Burundi polls: EU readies sanctions, US slaps visa ban

(FILES) - A file picture taken on 14 December 2006 in Nairobi at the UN-sponsored conference on the Great Lakes Region shows Burundi President Pierre Nkurunziza. Burundi's presidency said an attempted coup by a top general had "failed" on May 13, 2015 and pro-president Burundi troops at state broadcaster fire warning shots over the heads of hundreds of protesters, an AFP reporter said. Burundian general Godefroid Niyombare on May 13 announced the overthrow of President Pierre Nkurunziza, following weeks of violent protests against the president's bid to stand for a third term. President Nkurunziza flew to Tanzania earlier Wednesday to meet regional leaders on the political crisis in his country but a coup was launched against him hours after his departure. AFP PHOTO / MARCO LONGARI

President Pierre Nkurunziza

The European Union is ready to impose sanctions on Burundians failing to help end the Central African nation’s crisis, the EU’s foreign policy chief said on Thursday, following elections that Brussels and Washington say were not credible.

Facing its worst political crisis since the end of civil war in 2005, Burundi is awaiting the results of Tuesday’s vote in which President Pierre Nkurunziza ran for a third term, breaking the two-term limit agreed in a peace deal a decade ago.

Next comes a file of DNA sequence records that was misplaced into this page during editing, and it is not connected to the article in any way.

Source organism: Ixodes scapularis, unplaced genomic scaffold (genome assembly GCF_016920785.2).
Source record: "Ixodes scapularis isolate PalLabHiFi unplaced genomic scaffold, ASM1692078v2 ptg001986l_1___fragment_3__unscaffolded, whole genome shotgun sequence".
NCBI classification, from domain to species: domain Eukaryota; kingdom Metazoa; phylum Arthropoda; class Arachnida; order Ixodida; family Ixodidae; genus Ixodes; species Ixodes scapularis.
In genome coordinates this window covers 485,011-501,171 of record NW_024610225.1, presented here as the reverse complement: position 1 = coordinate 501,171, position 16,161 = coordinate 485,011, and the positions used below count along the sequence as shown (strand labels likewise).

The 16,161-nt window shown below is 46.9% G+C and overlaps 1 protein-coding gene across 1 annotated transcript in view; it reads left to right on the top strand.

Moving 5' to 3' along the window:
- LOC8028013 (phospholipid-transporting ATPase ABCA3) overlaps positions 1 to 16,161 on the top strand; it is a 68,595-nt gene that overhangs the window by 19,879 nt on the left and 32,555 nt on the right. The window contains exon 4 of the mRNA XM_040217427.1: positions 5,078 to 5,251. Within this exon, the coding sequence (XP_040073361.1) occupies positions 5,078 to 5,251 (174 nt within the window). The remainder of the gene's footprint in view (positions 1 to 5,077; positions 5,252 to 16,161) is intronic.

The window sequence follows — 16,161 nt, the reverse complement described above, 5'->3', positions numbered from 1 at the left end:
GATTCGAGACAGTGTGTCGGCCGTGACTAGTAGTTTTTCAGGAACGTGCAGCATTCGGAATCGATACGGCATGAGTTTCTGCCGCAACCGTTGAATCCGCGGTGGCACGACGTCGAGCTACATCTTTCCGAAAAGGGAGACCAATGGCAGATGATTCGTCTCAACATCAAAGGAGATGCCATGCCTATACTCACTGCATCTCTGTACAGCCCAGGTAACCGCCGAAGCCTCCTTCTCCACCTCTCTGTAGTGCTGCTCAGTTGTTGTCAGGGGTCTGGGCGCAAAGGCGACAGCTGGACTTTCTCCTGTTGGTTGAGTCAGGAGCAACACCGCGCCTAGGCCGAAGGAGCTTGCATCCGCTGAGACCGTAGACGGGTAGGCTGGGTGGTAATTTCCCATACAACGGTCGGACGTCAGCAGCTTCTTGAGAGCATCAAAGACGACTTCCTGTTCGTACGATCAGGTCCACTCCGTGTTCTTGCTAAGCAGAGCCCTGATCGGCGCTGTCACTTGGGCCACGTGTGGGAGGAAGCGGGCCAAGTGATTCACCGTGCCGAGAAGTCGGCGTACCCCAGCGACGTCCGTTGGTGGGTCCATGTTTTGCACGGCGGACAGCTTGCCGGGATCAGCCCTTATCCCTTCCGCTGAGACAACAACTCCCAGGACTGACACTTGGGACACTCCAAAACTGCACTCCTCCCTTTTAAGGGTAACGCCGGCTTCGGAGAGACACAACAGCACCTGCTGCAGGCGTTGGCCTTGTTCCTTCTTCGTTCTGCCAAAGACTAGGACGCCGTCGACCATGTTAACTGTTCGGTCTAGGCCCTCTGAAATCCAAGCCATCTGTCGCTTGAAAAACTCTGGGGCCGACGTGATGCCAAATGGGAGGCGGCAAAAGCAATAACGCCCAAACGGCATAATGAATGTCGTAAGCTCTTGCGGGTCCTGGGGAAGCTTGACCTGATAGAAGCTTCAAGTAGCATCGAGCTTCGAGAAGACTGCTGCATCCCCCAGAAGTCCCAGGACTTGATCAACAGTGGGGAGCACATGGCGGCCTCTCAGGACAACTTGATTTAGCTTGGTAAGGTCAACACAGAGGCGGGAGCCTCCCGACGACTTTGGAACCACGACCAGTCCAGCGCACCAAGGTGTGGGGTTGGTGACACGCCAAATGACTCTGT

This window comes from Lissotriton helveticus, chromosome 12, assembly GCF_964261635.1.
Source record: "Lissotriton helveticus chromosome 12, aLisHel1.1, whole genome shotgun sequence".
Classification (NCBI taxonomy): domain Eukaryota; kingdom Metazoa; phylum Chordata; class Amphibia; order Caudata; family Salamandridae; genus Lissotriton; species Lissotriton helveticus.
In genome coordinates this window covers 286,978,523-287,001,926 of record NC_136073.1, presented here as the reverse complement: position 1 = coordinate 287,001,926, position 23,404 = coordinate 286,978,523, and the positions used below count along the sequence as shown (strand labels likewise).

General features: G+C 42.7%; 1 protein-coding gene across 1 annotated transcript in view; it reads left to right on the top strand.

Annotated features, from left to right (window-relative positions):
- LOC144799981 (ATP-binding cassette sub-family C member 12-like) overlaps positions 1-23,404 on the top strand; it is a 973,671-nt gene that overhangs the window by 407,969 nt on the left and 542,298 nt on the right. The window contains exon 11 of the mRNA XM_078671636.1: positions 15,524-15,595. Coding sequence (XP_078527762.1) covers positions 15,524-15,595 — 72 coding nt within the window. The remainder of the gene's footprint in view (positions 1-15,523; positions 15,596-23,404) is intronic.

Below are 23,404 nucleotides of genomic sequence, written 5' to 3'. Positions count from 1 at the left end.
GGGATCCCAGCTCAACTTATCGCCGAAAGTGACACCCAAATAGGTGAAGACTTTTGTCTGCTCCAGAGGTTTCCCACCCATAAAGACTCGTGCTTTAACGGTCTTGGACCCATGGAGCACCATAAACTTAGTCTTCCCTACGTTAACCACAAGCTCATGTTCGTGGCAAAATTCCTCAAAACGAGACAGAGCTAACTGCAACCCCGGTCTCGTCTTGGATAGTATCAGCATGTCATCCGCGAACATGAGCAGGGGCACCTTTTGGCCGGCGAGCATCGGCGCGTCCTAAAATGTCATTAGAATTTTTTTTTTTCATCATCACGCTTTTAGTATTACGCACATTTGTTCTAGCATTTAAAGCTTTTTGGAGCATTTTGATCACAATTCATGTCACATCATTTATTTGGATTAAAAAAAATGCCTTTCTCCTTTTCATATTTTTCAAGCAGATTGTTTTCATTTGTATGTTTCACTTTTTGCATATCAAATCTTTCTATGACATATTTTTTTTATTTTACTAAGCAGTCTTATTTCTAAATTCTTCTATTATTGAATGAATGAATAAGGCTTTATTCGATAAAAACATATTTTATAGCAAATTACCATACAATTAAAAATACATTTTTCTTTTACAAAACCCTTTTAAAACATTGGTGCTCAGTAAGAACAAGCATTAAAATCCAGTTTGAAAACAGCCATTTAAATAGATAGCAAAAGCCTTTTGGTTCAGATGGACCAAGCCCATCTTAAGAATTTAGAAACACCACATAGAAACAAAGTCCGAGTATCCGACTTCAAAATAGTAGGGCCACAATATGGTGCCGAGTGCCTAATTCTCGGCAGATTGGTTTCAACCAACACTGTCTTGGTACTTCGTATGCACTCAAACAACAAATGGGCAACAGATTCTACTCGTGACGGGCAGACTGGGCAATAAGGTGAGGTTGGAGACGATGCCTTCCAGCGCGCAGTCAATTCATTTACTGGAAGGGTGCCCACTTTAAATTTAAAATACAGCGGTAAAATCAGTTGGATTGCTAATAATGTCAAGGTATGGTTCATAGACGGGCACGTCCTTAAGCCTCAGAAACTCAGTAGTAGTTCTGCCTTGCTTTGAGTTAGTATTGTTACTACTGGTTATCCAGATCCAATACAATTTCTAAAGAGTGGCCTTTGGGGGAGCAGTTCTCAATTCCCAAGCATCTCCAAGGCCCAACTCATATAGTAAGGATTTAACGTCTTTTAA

“The European Union is preparing … to adopt, if necessary, targeted restrictive measures against those whose actions led to acts of violence, repression and serious human rights abuses or hinder the search for a political solution,” Mogherini said in a statement.

Six government officials are likely to be targeted with asset freezes and travel bans and discussions are under way to draw up the measures, EU officials told Reuters, although no further details were immediately available.

There is no discussion to consider broader steps that could harm the population, one official said.

The United States has also imposed visa bans on some Burundian government officials.

It has not named them.

Foreign ministers from the European Union, which funds about half the annual budget of Burundi, took the initial step to consider sanctions at a meeting in Luxembourg last month.

Weeks of protests in which demonstrators clashed with police preceded the June 29 parliamentary election, while explosions and gunfire erupted in Bujumbura before the presidential vote.

The government says the elections were fair and accuses the opposition of stoking tensions. Burundi says it wants good ties with donors but will not let them dictate policies.

Provisional results from the elections are expected to be released today.


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